Before I discuss black and its interpretations and connotations in contemporary popular culture and media I thought we should explore how it has been used throughout history.
Black has always figured predominantly in culture value segmentation. Black can be seen as the color of authority, seriousness and sumptuousness. It is used in academic dress, for formal occasions and by law practitioners; such as barristers and judges. In the Maasai tribes of Kenya and Tanzania, the color black is associated with rain clouds, a symbol of life and prosperity, sweeping across to North America black plays out all its valued roles in the Peace Pipe Ceremony .
Black is the color of the west
Where the sun goes down.
Black is darkness, release, spirit protection.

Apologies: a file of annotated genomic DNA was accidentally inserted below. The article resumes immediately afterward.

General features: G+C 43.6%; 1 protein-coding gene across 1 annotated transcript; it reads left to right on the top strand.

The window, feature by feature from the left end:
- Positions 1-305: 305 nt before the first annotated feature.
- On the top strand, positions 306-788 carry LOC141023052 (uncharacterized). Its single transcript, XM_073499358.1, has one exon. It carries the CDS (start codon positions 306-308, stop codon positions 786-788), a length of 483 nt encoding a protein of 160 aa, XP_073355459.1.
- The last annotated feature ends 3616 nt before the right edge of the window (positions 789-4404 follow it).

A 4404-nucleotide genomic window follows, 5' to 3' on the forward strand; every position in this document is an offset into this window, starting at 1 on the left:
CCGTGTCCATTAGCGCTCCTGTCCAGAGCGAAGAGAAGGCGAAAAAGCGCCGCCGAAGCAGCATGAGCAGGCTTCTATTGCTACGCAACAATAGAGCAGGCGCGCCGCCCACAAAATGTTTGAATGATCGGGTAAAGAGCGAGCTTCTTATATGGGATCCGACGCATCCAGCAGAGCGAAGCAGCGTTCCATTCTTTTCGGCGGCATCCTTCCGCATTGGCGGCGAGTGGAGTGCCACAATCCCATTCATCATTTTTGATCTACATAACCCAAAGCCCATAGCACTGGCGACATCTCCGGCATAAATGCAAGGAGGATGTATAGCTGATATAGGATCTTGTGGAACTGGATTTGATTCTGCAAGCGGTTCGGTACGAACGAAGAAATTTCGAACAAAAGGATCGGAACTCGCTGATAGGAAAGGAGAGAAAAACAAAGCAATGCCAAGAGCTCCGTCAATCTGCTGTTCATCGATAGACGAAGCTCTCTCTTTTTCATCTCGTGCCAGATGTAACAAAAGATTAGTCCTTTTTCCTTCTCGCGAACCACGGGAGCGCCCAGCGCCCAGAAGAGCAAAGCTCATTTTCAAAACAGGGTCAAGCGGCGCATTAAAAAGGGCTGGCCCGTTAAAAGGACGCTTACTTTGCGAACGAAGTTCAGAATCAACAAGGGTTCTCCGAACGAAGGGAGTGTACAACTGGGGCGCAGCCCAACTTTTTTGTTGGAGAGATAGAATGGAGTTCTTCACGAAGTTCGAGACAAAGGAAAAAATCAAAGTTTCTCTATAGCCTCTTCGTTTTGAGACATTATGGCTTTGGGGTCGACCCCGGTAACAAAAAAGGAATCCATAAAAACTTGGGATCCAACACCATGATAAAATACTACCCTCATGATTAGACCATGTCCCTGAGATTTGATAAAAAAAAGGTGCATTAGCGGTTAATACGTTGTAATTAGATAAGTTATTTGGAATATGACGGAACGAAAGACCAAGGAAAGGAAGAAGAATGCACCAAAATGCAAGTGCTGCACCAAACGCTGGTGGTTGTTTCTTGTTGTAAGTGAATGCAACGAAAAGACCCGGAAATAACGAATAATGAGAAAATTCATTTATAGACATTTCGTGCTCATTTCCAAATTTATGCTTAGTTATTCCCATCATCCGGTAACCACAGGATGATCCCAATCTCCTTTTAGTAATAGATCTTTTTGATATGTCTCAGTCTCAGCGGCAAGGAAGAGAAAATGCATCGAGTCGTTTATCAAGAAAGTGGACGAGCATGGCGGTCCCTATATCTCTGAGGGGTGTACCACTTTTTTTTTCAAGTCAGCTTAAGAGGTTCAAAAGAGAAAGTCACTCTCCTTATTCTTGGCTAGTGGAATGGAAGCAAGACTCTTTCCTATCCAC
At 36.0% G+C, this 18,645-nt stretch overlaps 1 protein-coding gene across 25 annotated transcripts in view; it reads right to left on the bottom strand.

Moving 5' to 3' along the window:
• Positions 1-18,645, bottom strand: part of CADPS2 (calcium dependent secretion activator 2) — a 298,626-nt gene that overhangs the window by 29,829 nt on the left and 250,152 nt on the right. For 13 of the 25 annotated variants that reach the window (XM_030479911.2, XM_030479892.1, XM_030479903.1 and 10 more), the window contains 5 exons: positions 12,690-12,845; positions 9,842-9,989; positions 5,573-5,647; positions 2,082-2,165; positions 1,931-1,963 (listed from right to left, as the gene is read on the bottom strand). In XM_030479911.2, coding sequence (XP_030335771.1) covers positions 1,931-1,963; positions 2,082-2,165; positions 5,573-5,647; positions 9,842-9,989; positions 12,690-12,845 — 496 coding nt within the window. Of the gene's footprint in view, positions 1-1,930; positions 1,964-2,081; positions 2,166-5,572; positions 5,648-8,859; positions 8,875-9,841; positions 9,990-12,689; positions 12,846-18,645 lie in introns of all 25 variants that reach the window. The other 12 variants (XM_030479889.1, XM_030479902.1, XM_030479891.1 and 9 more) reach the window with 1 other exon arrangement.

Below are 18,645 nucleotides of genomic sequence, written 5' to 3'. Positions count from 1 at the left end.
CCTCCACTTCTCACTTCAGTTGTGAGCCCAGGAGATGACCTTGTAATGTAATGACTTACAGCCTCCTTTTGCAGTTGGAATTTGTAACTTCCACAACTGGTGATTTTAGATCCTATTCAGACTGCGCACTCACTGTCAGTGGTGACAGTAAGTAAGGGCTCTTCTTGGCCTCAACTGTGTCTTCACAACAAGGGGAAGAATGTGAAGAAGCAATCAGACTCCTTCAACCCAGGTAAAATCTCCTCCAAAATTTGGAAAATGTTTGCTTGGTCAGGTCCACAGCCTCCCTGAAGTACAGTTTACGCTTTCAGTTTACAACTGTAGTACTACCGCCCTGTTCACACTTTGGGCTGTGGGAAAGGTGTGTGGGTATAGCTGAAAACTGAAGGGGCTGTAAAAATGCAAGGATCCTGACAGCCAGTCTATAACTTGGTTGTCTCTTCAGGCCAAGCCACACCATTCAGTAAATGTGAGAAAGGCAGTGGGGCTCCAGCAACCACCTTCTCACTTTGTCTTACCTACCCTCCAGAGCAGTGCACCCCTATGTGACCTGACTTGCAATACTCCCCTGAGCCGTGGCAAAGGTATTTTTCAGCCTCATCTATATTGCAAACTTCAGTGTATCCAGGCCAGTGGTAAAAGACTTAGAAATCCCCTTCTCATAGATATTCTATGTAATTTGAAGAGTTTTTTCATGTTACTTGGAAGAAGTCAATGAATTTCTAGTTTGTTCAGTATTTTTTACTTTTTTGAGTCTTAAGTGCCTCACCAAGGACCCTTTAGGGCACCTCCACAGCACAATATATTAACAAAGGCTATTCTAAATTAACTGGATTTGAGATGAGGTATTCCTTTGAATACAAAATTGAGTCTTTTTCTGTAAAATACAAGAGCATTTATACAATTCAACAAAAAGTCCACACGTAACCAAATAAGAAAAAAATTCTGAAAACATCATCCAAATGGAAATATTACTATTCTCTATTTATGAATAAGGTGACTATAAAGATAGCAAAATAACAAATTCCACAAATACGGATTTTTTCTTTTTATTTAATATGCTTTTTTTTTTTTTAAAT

In the darkness, the spirit beings come to us.
The spirit beings warn us,
Protect us, foretell for us, release for us.
They are the spirit helpers to Wakan Tanka.
Black is the cup of water;
The life-giving rains come from the west,
Where the thunder beings live.
Water is life.
Black stands for the spirit world…
The aesthetic perfection of black can be seen in the revered master craftsman of Japan and the beauty of their traditional lacquer techniques. Black is also associated with honour and achievement (black belts).
How does all this feed into our contemporary world? With new media and global marketing the collective history of all these cultures is vocal, we can also thread a connected human response. In ancient China black was the symbol of north and water, like many of the other cultures discussed in this post, the themes of water and life begin to surface. How can we as communicators engage these similarities efficaciously?
Next week I shall explore black as a representative of societies negative agenda. How colour has been used to define people and polarize us for the benefit of powerful agenda setting groups.